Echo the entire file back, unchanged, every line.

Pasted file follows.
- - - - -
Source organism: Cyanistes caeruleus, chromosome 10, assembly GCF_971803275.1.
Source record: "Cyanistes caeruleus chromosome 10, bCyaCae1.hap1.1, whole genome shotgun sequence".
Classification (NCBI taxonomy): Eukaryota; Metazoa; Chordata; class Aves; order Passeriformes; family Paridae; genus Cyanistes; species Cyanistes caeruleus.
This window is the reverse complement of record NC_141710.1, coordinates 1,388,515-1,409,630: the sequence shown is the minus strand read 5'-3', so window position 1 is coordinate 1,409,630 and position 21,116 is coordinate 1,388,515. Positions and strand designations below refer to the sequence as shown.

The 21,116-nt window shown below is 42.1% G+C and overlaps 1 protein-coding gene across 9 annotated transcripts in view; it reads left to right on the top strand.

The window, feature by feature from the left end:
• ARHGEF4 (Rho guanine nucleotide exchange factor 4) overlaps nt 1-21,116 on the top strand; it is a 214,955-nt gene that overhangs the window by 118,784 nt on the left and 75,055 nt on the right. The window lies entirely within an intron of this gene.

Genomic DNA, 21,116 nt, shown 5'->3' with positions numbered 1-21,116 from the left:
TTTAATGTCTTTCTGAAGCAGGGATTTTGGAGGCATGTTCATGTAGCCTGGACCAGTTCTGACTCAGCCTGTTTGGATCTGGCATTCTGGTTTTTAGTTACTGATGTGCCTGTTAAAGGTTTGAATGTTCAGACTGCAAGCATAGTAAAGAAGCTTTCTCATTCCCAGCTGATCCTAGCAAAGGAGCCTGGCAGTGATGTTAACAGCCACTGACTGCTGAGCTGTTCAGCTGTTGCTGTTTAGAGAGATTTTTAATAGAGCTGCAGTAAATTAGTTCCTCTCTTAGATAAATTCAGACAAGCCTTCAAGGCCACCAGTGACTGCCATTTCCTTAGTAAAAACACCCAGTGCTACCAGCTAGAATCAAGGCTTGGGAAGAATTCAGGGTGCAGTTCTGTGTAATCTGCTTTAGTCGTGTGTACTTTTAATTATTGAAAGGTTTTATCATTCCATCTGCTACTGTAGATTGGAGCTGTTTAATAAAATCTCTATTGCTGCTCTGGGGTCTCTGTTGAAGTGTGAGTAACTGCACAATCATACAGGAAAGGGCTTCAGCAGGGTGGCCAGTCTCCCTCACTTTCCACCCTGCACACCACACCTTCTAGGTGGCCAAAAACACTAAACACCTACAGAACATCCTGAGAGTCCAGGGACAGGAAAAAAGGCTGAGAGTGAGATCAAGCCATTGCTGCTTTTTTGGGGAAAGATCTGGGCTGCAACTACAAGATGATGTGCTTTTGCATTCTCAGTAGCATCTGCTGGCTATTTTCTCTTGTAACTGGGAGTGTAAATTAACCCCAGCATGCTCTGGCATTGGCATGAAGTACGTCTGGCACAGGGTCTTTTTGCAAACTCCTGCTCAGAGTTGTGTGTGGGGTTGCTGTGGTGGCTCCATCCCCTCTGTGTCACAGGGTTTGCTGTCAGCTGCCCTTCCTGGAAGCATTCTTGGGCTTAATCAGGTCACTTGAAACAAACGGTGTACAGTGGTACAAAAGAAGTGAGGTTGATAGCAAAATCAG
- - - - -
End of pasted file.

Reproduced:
Source organism: Cyanistes caeruleus, chromosome 10, assembly GCF_971803275.1.
Source record: "Cyanistes caeruleus chromosome 10, bCyaCae1.hap1.1, whole genome shotgun sequence".
Classification (NCBI taxonomy): Eukaryota; Metazoa; Chordata; class Aves; order Passeriformes; family Paridae; genus Cyanistes; species Cyanistes caeruleus.
This window is the reverse complement of record NC_141710.1, coordinates 1,388,515-1,409,630: the sequence shown is the minus strand read 5'-3', so window position 1 is coordinate 1,409,630 and position 21,116 is coordinate 1,388,515. Positions and strand designations below refer to the sequence as shown.

The 21,116-nt window shown below is 42.1% G+C and overlaps 1 protein-coding gene across 9 annotated transcripts in view; it reads left to right on the top strand.

The window, feature by feature from the left end:
• ARHGEF4 (Rho guanine nucleotide exchange factor 4) overlaps nt 1-21,116 on the top strand; it is a 214,955-nt gene that overhangs the window by 118,784 nt on the left and 75,055 nt on the right. The window lies entirely within an intron of this gene.

Genomic DNA, 21,116 nt, shown 5'->3' with positions numbered 1-21,116 from the left:
TTTAATGTCTTTCTGAAGCAGGGATTTTGGAGGCATGTTCATGTAGCCTGGACCAGTTCTGACTCAGCCTGTTTGGATCTGGCATTCTGGTTTTTAGTTACTGATGTGCCTGTTAAAGGTTTGAATGTTCAGACTGCAAGCATAGTAAAGAAGCTTTCTCATTCCCAGCTGATCCTAGCAAAGGAGCCTGGCAGTGATGTTAACAGCCACTGACTGCTGAGCTGTTCAGCTGTTGCTGTTTAGAGAGATTTTTAATAGAGCTGCAGTAAATTAGTTCCTCTCTTAGATAAATTCAGACAAGCCTTCAAGGCCACCAGTGACTGCCATTTCCTTAGTAAAAACACCCAGTGCTACCAGCTAGAATCAAGGCTTGGGAAGAATTCAGGGTGCAGTTCTGTGTAATCTGCTTTAGTCGTGTGTACTTTTAATTATTGAAAGGTTTTATCATTCCATCTGCTACTGTAGATTGGAGCTGTTTAATAAAATCTCTATTGCTGCTCTGGGGTCTCTGTTGAAGTGTGAGTAACTGCACAATCATACAGGAAAGGGCTTCAGCAGGGTGGCCAGTCTCCCTCACTTTCCACCCTGCACACCACACCTTCTAGGTGGCCAAAAACACTAAACACCTACAGAACATCCTGAGAGTCCAGGGACAGGAAAAAAGGCTGAGAGTGAGATCAAGCCATTGCTGCTTTTTTGGGGAAAGATCTGGGCTGCAACTACAAGATGATGTGCTTTTGCATTCTCAGTAGCATCTGCTGGCTATTTTCTCTTGTAACTGGGAGTGTAAATTAACCCCAGCATGCTCTGGCATTGGCATGAAGTACGTCTGGCACAGGGTCTTTTTGCAAACTCCTGCTCAGAGTTGTGTGTGGGGTTGCTGTGGTGGCTCCATCCCCTCTGTGTCACAGGGTTTGCTGTCAGCTGCCCTTCCTGGAAGCATTCTTGGGCTTAATCAGGTCACTTGAAACAAACGGTGTACAGTGGTACAAAAGAAGTGAGGTTGATAGCAAAATCAG